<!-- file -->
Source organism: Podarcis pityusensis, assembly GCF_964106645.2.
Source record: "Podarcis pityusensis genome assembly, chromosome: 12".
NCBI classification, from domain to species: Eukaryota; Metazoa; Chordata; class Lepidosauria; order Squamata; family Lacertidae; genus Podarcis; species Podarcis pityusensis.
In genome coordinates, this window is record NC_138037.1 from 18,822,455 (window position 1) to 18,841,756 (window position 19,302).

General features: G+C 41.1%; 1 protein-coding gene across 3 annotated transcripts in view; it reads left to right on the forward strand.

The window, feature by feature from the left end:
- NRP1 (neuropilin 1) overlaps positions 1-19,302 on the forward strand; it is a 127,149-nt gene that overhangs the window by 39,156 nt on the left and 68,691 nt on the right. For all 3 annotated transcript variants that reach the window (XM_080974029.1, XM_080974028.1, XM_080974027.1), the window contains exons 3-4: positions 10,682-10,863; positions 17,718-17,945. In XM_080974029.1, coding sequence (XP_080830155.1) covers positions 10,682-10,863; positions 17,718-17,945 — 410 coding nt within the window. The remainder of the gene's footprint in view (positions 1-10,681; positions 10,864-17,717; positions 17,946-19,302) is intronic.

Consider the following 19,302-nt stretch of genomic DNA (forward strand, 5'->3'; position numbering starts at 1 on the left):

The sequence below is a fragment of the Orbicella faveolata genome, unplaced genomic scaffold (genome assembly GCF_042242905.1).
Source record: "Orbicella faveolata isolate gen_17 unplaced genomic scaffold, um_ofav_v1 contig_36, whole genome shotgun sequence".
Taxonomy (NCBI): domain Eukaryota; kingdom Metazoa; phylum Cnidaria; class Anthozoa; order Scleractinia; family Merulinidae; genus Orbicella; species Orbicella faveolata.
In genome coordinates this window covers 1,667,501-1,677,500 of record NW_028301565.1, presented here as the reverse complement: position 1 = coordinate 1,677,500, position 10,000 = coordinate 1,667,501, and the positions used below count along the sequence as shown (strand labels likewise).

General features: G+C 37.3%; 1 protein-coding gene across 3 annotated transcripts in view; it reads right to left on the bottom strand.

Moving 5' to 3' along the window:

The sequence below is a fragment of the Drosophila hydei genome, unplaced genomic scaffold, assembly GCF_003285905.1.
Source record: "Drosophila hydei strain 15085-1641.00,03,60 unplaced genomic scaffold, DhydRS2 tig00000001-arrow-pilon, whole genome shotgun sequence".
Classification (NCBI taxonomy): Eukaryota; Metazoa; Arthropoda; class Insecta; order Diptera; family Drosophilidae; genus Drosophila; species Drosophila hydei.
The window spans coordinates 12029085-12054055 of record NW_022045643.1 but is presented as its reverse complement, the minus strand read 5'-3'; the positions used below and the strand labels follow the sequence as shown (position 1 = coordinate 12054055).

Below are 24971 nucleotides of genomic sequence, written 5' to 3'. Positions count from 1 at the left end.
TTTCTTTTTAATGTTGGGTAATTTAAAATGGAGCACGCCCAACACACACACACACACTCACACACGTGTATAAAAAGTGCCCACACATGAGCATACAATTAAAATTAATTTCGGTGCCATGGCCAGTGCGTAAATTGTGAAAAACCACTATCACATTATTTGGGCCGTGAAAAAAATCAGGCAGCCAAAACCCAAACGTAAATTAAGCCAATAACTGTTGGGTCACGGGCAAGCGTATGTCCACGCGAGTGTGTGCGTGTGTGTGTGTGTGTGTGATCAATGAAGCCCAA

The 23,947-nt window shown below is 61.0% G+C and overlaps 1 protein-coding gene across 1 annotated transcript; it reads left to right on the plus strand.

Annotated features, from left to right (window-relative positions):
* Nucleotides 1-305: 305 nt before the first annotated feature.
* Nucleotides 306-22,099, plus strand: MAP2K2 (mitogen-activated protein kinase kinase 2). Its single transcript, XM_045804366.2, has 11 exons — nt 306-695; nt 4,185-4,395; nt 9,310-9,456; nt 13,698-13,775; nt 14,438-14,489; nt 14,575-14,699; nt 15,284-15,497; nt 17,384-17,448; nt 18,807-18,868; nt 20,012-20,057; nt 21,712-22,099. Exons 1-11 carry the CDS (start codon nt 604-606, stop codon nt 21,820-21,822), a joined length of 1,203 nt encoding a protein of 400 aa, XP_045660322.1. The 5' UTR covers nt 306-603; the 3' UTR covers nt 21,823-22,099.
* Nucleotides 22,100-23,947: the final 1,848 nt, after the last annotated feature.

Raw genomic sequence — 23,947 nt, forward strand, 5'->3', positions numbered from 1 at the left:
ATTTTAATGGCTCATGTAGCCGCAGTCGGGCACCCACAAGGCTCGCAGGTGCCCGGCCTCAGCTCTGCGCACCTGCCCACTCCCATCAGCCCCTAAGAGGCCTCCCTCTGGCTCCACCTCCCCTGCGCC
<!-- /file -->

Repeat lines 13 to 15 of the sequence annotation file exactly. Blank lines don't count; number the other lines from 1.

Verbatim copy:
General features: G+C 37.3%; 1 protein-coding gene across 3 annotated transcripts in view; it reads right to left on the bottom strand.

Moving 5' to 3' along the window:

The sequence below is a fragment of the Drosophila hydei genome, unplaced genomic scaffold, assembly GCF_003285905.1.